At the end of 2018, President Donald Trump boldly announced that the US had defeated ISIS in Syria and that he planned to pull back all 2,000 American troops stationed in the country.
“Our boys, our young women, our men, they’re all coming back and they’re coming back now. We won,” he said in a video message on Twitter.
The decision shocked policymakers and US allies alike and resulted in Defense Secretary Jim Mattis resigning.
Since then, there have been contradictory statements from administration officials at the highest level. Secretary of State Mike Pompeo said the fight against ISIS actually continues and that America won't stop until ISIS is defeated and Iran is driven out of Syria.
“This isn’t a change of mission. We remain committed to the complete dismantling of the ISIS threat and the ongoing fight against radical Islamism in all of its forms,” Pompeo said during his speech at The American University last week in Cairo.
So, has ISIS really been defeated?
According to Mia Bloom, a professor at Georgia State University who’s written several books on terrorism and violent extremism, ISIS has lost about 98 percent of the territory it held in 2014 and 2015.
Most recently, the US was able to capture Hajin, the largest urban area controlled by ISIS, on the Euphrates. ISIS responded by claiming the December 2018 Strasbourg Christmas market shooting.
“So, while ISIS might be defeated in the region, this has inadvertently created incentives for ISIS to flex its muscles in other parts of the world,” Bloom said. “And at the same time, about 6,000 or 7,000 of those ISIS fighters that were in Syria have moved to other places in the region. So it just shifted the focus of potential problems.”
The Trump administration has been sure to say that although they’d be pulling out troops, the fight against ISIS continues. However, on Sunday, President Trump threatened to "devastate Turkey economically" if it attacked US-allied Kurdish militia in Syria. And that could jeopardize stability in the region.
Bloom said that the presence of US troops in Syria have staved off attacks from Turkey against the Kurds. And the Kurds have been the US’s most reliable allies against ISIS in the region.
Beyond the political skirmish, Colin Clark from the security consulting firm The Soufan Group questions whether or not Turkey, without the participation of the US, can handle fighting against the Kurds or fighting against ISIS.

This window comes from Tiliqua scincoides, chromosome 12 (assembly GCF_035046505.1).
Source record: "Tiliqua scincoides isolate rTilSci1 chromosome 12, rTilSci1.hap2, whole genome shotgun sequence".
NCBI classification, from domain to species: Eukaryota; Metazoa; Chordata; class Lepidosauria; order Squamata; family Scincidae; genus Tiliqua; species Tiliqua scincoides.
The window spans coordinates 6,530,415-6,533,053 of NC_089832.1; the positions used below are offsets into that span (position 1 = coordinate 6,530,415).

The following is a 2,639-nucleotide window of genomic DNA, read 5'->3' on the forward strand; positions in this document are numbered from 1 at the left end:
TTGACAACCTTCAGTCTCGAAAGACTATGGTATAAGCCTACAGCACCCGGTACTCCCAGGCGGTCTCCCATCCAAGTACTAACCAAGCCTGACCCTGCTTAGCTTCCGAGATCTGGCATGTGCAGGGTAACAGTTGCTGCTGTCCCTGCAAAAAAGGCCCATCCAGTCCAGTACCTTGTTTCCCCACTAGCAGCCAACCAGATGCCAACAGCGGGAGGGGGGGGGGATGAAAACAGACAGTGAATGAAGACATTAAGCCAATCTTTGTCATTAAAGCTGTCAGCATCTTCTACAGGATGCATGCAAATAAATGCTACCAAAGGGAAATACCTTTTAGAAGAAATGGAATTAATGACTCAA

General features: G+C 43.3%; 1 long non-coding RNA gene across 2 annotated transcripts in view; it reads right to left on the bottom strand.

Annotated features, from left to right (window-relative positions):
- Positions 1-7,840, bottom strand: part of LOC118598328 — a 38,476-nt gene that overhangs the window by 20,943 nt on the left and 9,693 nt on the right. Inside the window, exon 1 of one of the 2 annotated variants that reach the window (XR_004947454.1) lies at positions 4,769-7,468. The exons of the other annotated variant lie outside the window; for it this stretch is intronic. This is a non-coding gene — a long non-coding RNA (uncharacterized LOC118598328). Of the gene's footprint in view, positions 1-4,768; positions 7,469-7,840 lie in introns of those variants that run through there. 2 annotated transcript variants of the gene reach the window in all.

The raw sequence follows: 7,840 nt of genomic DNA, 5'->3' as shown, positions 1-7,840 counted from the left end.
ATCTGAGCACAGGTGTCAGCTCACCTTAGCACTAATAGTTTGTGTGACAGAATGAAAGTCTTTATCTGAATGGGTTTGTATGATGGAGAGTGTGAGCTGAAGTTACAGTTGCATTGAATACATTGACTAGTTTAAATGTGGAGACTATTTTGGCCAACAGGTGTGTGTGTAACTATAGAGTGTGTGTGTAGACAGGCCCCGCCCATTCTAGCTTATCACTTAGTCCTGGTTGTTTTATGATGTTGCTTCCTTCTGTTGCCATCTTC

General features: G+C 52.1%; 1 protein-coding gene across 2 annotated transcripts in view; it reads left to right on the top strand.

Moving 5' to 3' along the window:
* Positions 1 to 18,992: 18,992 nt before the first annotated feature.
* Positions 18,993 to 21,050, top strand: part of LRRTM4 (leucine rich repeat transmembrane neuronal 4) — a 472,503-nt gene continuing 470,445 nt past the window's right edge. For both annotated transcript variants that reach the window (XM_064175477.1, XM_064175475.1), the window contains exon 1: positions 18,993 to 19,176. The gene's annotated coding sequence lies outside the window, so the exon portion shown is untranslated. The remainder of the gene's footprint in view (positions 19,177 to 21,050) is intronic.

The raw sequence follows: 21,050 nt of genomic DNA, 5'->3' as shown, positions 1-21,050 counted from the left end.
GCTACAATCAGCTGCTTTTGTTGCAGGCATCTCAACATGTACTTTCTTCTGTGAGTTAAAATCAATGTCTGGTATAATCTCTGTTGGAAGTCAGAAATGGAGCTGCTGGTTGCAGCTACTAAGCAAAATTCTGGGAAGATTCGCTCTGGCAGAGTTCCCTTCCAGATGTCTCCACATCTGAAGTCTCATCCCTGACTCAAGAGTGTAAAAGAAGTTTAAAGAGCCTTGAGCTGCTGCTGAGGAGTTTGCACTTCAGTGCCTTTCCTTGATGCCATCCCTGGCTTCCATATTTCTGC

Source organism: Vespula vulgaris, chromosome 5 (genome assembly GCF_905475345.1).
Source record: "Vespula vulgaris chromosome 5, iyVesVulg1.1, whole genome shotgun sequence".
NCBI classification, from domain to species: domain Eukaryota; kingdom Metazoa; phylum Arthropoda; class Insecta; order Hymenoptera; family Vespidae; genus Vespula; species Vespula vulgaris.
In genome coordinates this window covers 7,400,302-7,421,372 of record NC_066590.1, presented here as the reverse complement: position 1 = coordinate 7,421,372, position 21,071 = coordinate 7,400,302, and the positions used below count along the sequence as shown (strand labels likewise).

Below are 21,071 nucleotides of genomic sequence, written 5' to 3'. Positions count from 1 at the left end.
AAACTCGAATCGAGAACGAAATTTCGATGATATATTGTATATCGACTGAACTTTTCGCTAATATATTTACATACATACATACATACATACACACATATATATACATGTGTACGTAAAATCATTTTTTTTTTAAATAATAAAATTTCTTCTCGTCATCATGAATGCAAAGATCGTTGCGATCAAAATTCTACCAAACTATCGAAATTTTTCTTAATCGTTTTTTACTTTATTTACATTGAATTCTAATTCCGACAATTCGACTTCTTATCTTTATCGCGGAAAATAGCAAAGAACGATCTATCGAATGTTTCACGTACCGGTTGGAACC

“It's also a matter of capability," Clark said: Even the highly-regarded Turkish military may not be able to fight a two-front war.
At one point, ISIS was considered the richest terrorist group in the world. The exact wealth of the terrorist group is difficult to pinpoint, but analysts say they could have had anywhere from $400 million to $1 billion.
But Clark from The Soufan Group said we’re looking at the wrong number.
“We don't focus enough on the groups’ debits," Clark explained. "So, even while the group [ISIS] is under siege … [and] has lost approximately 99 percent of its territory, what that means to me is that it's got less money that it needs to spend on infrastructure and on governance."
Clark said that means ISIS has more capital than any insurgent group would need and more than enough capital to wage a low-level insurgency in parts of Syria and Iraq for the better part of the next decade. In fact, al-Qaeda was able to stage 9/11 for less than half a million dollars.
Bloom points out that many of the attacks abroad are not particularly expensive to accomplish.
“It really doesn't take a lot of money to ram a truck into a group of people,” she said.
Both Bloom and Clark believe that the greatest danger ISIS presents — regardless of what their finances are in the future — is that people are going to be inspired to do something horrible in the name of ISIS.
“Scraping together a few thousand dollars, especially if you're not worried about ruining your credit, is not very difficult to do,” said Clark.
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